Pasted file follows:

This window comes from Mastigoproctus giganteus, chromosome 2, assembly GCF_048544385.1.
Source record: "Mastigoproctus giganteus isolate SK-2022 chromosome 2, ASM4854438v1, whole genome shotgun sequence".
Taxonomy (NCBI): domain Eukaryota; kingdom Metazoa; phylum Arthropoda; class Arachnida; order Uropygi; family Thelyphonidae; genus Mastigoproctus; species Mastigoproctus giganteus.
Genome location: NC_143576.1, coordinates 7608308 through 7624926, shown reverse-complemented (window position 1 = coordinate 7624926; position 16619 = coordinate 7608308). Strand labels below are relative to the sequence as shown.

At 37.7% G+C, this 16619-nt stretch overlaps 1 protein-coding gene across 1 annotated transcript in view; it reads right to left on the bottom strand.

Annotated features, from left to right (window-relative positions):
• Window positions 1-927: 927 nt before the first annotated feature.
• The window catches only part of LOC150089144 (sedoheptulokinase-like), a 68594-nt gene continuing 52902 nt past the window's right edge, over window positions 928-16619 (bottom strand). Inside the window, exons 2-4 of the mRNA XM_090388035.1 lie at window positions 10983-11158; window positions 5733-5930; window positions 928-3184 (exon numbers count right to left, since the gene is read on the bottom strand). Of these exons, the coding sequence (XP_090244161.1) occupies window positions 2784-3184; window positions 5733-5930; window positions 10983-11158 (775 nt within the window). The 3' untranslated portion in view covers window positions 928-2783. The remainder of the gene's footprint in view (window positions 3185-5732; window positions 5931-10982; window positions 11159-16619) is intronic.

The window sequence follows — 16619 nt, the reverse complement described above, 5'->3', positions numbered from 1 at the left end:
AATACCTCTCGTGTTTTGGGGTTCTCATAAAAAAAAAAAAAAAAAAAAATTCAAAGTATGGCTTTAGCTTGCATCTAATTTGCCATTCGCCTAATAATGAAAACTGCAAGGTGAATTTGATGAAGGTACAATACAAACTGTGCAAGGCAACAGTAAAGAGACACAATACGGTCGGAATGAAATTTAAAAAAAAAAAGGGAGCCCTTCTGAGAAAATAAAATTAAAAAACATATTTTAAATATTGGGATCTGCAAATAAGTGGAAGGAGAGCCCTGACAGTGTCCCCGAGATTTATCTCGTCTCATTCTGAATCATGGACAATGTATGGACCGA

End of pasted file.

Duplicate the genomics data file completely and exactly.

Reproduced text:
This window comes from Mastigoproctus giganteus, chromosome 2, assembly GCF_048544385.1.
Source record: "Mastigoproctus giganteus isolate SK-2022 chromosome 2, ASM4854438v1, whole genome shotgun sequence".
Taxonomy (NCBI): domain Eukaryota; kingdom Metazoa; phylum Arthropoda; class Arachnida; order Uropygi; family Thelyphonidae; genus Mastigoproctus; species Mastigoproctus giganteus.
Genome location: NC_143576.1, coordinates 7608308 through 7624926, shown reverse-complemented (window position 1 = coordinate 7624926; position 16619 = coordinate 7608308). Strand labels below are relative to the sequence as shown.

At 37.7% G+C, this 16619-nt stretch overlaps 1 protein-coding gene across 1 annotated transcript in view; it reads right to left on the bottom strand.

Annotated features, from left to right (window-relative positions):
• Window positions 1-927: 927 nt before the first annotated feature.
• The window catches only part of LOC150089144 (sedoheptulokinase-like), a 68594-nt gene continuing 52902 nt past the window's right edge, over window positions 928-16619 (bottom strand). Inside the window, exons 2-4 of the mRNA XM_090388035.1 lie at window positions 10983-11158; window positions 5733-5930; window positions 928-3184 (exon numbers count right to left, since the gene is read on the bottom strand). Of these exons, the coding sequence (XP_090244161.1) occupies window positions 2784-3184; window positions 5733-5930; window positions 10983-11158 (775 nt within the window). The 3' untranslated portion in view covers window positions 928-2783. The remainder of the gene's footprint in view (window positions 3185-5732; window positions 5931-10982; window positions 11159-16619) is intronic.

The window sequence follows — 16619 nt, the reverse complement described above, 5'->3', positions numbered from 1 at the left end:
AATACCTCTCGTGTTTTGGGGTTCTCATAAAAAAAAAAAAAAAAAAAAATTCAAAGTATGGCTTTAGCTTGCATCTAATTTGCCATTCGCCTAATAATGAAAACTGCAAGGTGAATTTGATGAAGGTACAATACAAACTGTGCAAGGCAACAGTAAAGAGACACAATACGGTCGGAATGAAATTTAAAAAAAAAAAGGGAGCCCTTCTGAGAAAATAAAATTAAAAAACATATTTTAAATATTGGGATCTGCAAATAAGTGGAAGGAGAGCCCTGACAGTGTCCCCGAGATTTATCTCGTCTCATTCTGAATCATGGACAATGTATGGACCGA